Bright pink backpack and stuffed unicorn in hand, I stepped onto an airplane for the first time. My destination was India. When I arrived I saw bustling streets and bright colors, but the most memorable sights from my trip were the funny princess tents everyone seemed to sleep in. Being four years old, I didn’t understand why they were necessary. I questioned my grandmother about my confusion, and she told me that the nets were to keep mosquitoes away during the night. She also informed me that they were important because mosquitoes can cause something called malaria, which she had as a child because her family didn’t have bed nets. I spent the rest of my visit pondering this.

        As I became older, I learned more about the problem of malaria in third world countries. Knowing that my grandmother suffered from this preventable disease made me frustrated at the prevalence. I thought about the fear and misery she must have felt as fever and nausea enveloped her. Growing up, my mom and her siblings all slept safely, where many children and adults did not have the opportunity to. No one should have to go through a disease that can be prevented through the use of bed nets. Our world should prioritize the distribution of bed nets to countries with high numbers of malaria cases.

       The amount of people that still die today due to lack of resources is much too high. UNICEF states that about 3000 children a day.  Though bed nets are an inexpensive solution, they are not widely used in areas affected by malaria. UNICEF also states that nets can reduce the chance of contracting malaria by 50% but only about 5% of children in Africa area able to utilize them. These are children who could be greatly protected from a preventable disease if they had access to this resource. Additionally, through the Against Malaria Foundation, nets are about $2.50 each and are able to protect 2 people throughout the night, which is the time with the highest risk of contraction. This is a small price to pay for the health of those in countries with malaria prevalence.  

     Though some might argue that distribution and cost of these materials are unreasonable, there are many organizations, such as the Against Malaria Foundation, that are dedicated to creating a safe sleeping environment.  Through spreading awareness and donations to organizations whose mission is to prevent malaria, the number of individuals who suffer from this disease will lessen. Change is possible by putting the health of people first in a situation where death can be largely prevented.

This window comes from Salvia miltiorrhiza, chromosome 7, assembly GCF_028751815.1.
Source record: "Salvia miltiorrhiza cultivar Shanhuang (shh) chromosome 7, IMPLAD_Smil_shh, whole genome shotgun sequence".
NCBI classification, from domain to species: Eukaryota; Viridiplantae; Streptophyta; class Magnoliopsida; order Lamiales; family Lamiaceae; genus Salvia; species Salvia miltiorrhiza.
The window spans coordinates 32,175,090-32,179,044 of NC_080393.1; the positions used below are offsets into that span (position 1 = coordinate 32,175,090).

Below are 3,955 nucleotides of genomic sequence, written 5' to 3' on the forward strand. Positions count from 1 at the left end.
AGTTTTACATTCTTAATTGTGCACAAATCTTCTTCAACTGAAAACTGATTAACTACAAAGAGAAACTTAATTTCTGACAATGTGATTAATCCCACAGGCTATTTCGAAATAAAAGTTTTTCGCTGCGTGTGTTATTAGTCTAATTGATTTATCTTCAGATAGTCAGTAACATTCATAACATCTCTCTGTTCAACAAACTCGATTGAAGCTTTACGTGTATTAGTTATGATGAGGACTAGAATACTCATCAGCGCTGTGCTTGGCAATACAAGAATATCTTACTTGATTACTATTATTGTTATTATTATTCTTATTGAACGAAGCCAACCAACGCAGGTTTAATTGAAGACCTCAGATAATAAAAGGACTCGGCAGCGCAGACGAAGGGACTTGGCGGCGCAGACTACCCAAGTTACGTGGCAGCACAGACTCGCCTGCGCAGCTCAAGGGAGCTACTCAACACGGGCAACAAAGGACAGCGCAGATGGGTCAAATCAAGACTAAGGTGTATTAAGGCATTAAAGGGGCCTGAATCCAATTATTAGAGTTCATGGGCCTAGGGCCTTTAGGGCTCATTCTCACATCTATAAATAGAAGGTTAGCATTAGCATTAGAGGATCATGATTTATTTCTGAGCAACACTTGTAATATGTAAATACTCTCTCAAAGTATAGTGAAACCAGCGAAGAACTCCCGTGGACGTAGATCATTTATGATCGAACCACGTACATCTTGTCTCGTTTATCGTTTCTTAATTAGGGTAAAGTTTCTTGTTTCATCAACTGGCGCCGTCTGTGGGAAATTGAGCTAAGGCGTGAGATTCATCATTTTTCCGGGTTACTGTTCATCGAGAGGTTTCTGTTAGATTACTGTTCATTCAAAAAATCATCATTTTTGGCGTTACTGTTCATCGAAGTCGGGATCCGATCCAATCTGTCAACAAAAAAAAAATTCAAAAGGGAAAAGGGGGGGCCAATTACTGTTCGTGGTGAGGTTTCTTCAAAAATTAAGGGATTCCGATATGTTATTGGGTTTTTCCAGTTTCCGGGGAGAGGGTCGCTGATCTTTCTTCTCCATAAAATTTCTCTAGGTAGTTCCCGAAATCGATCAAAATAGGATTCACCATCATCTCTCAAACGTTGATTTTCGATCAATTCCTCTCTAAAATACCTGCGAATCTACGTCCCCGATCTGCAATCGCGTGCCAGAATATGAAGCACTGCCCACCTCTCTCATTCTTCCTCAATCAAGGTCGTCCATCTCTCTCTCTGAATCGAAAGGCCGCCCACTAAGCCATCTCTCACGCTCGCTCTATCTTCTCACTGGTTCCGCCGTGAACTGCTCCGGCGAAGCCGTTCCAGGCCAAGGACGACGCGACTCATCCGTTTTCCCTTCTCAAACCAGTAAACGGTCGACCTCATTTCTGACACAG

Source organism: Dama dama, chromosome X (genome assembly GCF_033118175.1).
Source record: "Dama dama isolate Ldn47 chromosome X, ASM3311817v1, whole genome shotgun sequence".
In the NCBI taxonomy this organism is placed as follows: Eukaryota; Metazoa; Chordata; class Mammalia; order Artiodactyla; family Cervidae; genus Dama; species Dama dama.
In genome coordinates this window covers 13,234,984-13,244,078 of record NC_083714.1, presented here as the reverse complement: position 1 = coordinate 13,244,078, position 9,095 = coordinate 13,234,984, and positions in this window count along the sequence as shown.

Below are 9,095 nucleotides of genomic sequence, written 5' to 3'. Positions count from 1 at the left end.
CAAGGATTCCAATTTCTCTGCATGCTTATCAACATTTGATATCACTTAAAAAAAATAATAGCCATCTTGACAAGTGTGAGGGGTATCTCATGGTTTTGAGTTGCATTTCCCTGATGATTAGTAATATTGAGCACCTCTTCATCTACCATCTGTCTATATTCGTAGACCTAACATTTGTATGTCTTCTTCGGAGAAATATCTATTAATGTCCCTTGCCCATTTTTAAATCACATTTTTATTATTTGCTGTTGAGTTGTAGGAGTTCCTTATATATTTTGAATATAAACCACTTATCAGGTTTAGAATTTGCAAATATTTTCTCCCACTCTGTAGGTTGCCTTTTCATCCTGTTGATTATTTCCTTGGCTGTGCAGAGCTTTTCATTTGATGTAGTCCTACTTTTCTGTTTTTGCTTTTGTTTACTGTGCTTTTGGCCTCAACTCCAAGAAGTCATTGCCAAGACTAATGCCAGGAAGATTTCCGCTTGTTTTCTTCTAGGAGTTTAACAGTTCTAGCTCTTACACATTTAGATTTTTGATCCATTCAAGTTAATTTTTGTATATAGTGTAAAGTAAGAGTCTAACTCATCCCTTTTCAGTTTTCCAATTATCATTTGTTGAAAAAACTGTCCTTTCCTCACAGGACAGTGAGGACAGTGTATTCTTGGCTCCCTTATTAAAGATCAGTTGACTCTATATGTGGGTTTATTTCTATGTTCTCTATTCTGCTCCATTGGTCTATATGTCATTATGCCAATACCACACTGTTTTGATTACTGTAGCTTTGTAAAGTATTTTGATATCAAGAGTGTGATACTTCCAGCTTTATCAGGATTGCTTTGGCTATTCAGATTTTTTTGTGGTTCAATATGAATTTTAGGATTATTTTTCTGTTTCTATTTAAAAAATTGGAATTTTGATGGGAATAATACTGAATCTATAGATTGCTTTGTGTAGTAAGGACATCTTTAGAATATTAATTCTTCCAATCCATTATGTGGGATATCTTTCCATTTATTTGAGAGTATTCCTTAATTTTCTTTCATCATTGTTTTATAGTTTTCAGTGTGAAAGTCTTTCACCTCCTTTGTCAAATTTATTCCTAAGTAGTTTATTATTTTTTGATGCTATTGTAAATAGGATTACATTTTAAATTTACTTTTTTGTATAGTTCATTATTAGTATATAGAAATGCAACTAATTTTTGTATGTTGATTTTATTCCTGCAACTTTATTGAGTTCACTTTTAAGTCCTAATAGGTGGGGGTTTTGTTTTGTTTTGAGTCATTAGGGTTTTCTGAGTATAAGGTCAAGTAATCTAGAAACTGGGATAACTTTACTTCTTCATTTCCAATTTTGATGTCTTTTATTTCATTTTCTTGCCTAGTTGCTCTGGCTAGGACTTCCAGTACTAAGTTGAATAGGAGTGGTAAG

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CC BY-SA 4.0 Bed Nets for Safety by Raywa is licensed under a Creative Commons Attribution-ShareAlike 4.0 International License.

4 Comments
  1. Mason 8 months ago

    Such a simple act to prevent a disease! I have grown up learning about bed nets, and how they successfully prevent the spread of malaria. Malaria is a disease that can be controlled with little to no money (compared to other diseases) that there should be no reason why every child cannot have a bed net to protect them from this god awful disease. Great post!

  2. Giselle 8 months ago

    This topic is not recognized as much as it should be. Malaria and other illnesses like dengue fever are everyday struggles for those living in third world countries. Bed nets should be resources that are easily obtained by those living in places that are at risk for malaria and dengue.
    Along with bed nets, these countries have trouble controlling the growing amounts of trash, creating habitats for mosquitoes. Artificial containers, and tires put these people at risk for illnesses, and it crucial to have the resources to collect trash and have bed nets. Great article !
    If you are interested in learning more check out http://www.cdc.gov/dengue/entomologyecology/m_habitats.html

  3. Caroline 8 months ago

    Wow I absolutely loved this! I did not know much about this topic and this article really educated me! I agree that bed nets seem absolutely important! Such simple and effective solutions are necessary to integrate, especially in third world countries where people already live hard lives. I think another huge problem we need to fix in third world countries is clean water. Reading this article makes me grateful for the home I have and helps me understand how lucky I am to live in a place without the need for a bed net.

  4. Andreas 8 months ago

    I couldn’t agree with you more! Bed nets are the key to reducing malaria and the more people know about it the more we can accomplish. I love the fact that you brought up people not even knowing what it is like feel unsafe asleep. We take it for granted. There is no excuse for us to not help the cause by providing bed nets. I found this article about reducing African flies carrying sleeping sickness. You might be interested.
    http://www.scidev.net/global/health/news/cheaper-trap-for-tsetse-flies-developed.html

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